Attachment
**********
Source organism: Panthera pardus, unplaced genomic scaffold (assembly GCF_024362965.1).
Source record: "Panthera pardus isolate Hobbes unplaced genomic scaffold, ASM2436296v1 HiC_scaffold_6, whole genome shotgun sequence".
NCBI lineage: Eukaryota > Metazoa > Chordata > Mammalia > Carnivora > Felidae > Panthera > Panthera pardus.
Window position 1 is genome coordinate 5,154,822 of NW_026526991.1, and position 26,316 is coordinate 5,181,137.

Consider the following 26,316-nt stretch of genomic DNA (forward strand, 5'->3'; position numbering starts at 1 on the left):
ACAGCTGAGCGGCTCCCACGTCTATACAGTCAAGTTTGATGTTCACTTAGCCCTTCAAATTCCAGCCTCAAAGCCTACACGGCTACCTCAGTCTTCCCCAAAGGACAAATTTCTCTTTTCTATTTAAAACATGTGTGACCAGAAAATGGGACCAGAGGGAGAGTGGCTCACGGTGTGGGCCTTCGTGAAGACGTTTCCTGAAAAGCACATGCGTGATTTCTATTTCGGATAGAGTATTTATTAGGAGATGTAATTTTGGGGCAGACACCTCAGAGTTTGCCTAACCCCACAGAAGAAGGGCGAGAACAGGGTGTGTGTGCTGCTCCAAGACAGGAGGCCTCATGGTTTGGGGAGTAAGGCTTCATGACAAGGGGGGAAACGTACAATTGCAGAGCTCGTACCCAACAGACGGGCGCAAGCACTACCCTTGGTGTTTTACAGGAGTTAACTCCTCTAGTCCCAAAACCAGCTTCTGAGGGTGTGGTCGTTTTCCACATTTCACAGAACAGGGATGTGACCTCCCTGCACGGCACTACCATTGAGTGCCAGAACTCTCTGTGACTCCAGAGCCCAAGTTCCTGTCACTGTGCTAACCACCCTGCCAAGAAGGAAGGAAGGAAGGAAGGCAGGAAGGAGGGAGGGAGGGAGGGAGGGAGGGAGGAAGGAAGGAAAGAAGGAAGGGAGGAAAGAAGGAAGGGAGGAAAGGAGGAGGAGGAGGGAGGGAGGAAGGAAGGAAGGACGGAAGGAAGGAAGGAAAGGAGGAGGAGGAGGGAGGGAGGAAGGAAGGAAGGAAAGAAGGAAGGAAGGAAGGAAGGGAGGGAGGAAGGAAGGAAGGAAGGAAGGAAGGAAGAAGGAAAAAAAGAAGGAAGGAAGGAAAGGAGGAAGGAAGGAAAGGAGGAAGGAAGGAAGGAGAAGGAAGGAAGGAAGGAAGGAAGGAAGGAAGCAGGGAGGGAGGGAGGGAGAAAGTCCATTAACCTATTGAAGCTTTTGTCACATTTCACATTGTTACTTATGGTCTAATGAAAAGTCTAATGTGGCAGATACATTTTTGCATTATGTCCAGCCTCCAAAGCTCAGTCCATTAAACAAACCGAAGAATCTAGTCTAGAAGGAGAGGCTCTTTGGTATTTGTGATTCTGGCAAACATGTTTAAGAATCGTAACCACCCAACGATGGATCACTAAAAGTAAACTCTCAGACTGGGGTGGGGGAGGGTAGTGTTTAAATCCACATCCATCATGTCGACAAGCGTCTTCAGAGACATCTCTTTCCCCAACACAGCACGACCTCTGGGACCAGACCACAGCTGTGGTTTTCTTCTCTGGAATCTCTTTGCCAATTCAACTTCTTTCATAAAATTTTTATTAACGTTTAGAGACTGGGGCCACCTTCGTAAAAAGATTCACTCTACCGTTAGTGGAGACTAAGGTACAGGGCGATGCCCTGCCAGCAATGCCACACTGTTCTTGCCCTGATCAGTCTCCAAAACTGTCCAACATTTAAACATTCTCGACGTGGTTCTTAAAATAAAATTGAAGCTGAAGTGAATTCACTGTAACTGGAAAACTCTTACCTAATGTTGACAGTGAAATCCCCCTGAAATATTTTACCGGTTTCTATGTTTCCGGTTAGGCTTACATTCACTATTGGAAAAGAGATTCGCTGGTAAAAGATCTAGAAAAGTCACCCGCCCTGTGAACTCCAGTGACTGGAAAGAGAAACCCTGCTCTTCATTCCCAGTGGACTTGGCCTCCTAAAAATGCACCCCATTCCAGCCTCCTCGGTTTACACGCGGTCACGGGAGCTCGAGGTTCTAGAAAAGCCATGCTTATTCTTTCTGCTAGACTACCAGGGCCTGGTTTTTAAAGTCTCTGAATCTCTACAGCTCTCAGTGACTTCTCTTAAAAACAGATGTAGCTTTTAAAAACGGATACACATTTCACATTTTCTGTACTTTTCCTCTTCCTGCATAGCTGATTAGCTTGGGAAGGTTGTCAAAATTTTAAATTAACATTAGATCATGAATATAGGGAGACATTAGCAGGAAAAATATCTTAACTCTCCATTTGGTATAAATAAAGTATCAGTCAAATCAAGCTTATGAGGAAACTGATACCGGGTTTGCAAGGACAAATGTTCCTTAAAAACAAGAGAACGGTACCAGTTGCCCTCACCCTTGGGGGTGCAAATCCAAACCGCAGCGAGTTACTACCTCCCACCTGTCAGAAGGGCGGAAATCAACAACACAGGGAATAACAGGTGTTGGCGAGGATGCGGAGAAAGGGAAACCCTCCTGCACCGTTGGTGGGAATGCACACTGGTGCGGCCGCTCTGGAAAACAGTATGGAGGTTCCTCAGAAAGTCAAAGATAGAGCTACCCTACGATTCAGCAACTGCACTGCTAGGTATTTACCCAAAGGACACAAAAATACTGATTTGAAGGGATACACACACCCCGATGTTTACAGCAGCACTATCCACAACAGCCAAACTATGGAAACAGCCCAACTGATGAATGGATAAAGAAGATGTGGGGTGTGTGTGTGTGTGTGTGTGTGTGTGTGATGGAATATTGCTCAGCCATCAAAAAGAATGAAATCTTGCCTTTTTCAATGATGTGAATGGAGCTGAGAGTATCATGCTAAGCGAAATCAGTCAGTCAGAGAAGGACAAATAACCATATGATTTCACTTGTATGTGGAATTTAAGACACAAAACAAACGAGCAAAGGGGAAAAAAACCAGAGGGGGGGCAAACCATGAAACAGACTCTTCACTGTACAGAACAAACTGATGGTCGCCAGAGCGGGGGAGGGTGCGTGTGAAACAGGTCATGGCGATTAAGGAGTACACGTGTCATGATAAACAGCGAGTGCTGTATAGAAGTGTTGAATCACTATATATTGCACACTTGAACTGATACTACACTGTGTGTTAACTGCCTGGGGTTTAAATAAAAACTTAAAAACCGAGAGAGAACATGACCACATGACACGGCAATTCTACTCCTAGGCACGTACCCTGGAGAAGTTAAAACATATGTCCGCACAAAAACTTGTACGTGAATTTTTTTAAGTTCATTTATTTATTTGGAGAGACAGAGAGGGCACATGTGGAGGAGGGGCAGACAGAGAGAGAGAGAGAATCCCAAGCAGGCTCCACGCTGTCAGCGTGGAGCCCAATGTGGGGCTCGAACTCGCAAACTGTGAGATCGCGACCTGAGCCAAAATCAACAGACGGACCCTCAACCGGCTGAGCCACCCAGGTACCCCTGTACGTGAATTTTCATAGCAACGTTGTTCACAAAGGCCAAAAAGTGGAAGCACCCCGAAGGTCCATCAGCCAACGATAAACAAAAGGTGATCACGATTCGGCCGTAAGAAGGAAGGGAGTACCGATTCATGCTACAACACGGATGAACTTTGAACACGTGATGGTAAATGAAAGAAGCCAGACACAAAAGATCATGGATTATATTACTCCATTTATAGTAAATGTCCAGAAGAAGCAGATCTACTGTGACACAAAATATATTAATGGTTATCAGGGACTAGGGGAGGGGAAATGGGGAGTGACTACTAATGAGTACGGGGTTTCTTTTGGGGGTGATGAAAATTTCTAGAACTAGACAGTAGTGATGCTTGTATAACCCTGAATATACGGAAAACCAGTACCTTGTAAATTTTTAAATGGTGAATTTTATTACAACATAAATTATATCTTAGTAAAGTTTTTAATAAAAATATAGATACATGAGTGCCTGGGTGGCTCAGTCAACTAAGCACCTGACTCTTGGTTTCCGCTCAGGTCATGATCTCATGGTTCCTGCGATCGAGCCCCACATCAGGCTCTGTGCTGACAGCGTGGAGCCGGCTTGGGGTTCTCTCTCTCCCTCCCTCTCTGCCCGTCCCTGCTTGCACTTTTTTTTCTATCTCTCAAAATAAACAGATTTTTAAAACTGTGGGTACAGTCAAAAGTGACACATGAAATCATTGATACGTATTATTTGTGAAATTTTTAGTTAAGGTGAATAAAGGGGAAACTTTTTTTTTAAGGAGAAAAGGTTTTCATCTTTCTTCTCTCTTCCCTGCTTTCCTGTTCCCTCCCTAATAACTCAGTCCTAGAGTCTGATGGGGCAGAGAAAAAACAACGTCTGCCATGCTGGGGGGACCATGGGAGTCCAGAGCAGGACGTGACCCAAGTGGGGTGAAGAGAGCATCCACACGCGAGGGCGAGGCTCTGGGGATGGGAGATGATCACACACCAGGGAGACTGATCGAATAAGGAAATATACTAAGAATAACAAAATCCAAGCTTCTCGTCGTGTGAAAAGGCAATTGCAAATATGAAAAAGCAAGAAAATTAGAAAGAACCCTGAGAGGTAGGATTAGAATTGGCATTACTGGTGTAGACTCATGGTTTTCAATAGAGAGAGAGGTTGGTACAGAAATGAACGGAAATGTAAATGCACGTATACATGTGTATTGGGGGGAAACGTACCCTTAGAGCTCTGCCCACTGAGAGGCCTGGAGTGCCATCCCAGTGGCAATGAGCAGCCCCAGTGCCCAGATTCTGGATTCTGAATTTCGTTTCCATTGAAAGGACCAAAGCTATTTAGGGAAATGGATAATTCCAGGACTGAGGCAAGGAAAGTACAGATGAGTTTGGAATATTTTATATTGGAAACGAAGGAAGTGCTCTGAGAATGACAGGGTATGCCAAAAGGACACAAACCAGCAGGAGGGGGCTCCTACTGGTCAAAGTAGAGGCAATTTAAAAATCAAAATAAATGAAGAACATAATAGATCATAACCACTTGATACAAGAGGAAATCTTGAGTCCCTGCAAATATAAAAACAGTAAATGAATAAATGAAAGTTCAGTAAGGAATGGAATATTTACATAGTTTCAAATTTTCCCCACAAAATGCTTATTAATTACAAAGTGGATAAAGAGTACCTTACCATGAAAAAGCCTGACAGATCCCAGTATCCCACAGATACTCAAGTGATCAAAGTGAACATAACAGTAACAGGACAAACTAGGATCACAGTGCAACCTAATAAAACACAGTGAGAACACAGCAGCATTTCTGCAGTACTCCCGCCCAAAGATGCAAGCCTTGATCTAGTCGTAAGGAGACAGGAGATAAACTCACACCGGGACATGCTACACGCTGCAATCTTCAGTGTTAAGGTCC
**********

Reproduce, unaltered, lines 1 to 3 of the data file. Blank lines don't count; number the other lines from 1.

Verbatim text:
Source organism: Panthera pardus, unplaced genomic scaffold (assembly GCF_024362965.1).
Source record: "Panthera pardus isolate Hobbes unplaced genomic scaffold, ASM2436296v1 HiC_scaffold_6, whole genome shotgun sequence".
NCBI lineage: Eukaryota > Metazoa > Chordata > Mammalia > Carnivora > Felidae > Panthera > Panthera pardus.